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WCU announces gradual move-out process to limit number of students, helpers on campus

Western Carolina University students who left personal belongings in on-campus residence halls as the university began to dramatically curtail operations in response to the global COVID-19 pandemic in March will be allowed to retrieve those items during a gradual and controlled 10-day move-out schedule.

Through a new process announced by WCU’s Department of Residential Living that is designed to maintain social distancing practices, students will be required to register for a time slot between either 8 a.m. and noon or 1 and 5 p.m. beginning Friday, May 1, through Sunday, May 10. Students must register at

Residential Living staff will limit the number of students per building allowed to move out during each four-hour block of time. The university also has asked students to limit the number of individuals who come to campus to help them move out to only the number of people necessary to pack and carry items from residence halls to vehicles.

All individuals coming to campus for the move-out process have been asked to wear masks while inside and around the residence halls. Students and their move-out helpers will not be permitted to stay in the residence halls overnight, and university officials are discouraging overnight stays in Jackson County.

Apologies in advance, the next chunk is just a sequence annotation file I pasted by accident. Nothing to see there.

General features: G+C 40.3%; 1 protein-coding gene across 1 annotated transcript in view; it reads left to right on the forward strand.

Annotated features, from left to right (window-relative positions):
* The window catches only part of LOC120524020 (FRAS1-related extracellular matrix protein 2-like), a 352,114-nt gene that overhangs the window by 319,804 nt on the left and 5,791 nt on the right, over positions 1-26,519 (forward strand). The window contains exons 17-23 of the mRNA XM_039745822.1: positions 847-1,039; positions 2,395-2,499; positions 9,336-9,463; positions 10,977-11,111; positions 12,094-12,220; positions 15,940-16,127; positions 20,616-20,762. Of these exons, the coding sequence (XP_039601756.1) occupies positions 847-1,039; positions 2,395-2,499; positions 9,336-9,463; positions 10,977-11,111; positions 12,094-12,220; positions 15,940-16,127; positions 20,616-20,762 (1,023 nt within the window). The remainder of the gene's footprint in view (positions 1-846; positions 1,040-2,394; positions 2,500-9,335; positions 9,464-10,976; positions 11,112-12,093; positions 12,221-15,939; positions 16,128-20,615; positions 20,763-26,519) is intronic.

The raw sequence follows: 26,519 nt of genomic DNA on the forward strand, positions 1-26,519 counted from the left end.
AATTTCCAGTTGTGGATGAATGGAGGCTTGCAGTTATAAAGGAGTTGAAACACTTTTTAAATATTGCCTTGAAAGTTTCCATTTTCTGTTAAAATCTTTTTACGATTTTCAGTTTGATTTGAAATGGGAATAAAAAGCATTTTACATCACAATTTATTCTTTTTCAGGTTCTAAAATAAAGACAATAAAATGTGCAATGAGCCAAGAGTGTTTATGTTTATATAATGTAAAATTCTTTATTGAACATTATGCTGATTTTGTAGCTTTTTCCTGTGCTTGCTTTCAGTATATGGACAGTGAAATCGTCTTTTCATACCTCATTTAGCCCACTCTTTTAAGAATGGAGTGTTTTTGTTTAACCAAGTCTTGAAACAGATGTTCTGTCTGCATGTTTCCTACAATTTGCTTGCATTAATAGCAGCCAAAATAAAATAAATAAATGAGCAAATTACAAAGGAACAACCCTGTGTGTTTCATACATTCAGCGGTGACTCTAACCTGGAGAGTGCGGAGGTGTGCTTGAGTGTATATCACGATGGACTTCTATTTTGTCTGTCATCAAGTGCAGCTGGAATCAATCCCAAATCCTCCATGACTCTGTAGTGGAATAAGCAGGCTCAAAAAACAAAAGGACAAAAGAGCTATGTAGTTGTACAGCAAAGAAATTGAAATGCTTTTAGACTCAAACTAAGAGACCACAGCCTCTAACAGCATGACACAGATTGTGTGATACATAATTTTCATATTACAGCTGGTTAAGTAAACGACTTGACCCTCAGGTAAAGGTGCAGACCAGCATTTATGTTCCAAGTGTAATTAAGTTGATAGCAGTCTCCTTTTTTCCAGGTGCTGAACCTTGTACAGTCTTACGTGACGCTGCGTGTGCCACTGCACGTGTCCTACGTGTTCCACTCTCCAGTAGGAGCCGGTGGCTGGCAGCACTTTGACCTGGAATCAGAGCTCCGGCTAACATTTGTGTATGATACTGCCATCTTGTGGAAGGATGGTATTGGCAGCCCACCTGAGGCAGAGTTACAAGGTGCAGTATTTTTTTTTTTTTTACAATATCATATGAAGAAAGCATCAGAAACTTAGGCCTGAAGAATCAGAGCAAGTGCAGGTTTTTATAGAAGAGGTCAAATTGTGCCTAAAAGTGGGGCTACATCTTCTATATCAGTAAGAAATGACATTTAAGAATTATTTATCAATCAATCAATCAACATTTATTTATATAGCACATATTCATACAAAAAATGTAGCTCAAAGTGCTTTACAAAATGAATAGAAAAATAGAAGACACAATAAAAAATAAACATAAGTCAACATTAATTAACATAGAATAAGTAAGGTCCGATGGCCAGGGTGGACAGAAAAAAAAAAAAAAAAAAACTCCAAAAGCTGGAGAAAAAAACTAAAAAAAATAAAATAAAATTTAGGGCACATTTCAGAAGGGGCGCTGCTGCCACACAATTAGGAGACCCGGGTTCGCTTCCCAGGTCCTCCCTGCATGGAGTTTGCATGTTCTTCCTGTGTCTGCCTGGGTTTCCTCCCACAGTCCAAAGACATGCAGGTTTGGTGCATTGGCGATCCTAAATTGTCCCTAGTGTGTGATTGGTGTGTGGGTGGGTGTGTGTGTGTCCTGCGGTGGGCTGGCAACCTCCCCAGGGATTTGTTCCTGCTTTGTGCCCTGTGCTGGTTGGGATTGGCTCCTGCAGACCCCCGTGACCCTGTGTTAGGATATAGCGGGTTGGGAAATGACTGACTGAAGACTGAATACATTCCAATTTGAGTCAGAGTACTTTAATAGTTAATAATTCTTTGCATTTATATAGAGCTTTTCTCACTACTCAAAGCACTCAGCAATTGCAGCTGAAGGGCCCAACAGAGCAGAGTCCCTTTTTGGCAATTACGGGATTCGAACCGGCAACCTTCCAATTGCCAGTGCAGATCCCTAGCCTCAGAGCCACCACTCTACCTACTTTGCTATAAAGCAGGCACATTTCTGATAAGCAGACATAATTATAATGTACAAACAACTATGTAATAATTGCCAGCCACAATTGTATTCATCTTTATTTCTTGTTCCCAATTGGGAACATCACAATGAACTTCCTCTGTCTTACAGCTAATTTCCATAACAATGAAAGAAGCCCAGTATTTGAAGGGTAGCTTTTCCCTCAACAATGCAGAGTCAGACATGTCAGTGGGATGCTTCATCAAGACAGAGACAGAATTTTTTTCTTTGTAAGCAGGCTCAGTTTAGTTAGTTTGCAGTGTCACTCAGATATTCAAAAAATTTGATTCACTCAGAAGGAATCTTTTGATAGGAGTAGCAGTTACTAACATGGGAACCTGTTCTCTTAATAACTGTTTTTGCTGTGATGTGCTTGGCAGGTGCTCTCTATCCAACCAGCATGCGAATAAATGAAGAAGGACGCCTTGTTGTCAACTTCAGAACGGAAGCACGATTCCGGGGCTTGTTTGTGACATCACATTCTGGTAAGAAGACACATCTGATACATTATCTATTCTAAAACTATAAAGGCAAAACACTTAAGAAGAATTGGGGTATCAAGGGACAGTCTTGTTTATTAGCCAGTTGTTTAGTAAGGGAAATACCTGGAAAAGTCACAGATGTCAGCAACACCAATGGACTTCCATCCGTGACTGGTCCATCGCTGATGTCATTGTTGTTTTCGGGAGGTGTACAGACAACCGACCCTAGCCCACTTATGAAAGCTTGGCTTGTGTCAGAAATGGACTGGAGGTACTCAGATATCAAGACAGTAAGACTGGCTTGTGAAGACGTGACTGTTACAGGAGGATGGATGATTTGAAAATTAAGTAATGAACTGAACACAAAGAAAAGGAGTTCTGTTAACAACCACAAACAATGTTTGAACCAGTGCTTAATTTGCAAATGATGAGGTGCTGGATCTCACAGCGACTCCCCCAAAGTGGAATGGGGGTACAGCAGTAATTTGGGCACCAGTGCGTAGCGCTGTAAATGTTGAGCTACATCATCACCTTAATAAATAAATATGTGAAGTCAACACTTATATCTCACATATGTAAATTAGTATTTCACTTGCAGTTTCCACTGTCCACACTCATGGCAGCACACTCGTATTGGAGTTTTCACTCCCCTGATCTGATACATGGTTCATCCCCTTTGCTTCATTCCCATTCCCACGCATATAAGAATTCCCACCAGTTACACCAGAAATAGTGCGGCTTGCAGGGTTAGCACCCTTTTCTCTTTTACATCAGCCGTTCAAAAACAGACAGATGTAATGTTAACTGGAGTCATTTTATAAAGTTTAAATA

However, in recognition of the fact that some students will be traveling from several hours away, the university has partnered with Jackson County officials to notify operators of local lodging facilities that students and those helping them move out should be allowed to reserve accommodations for a maximum of a one-night stay.

Those students and families are being encouraged to restrict travel only to and from WCU, the lodging facility at which they hold reservations (if applicable), and essential businesses such as gas stations and restaurants serving via take-out and drive-through options.

“We know this is a difficult time to travel, but WCU falls under the definition of an ‘essential business’ in the governor’s stay-home order and move-out is an essential function for the university at this time of year,” said Sam Miller, vice chancellor for student affairs.

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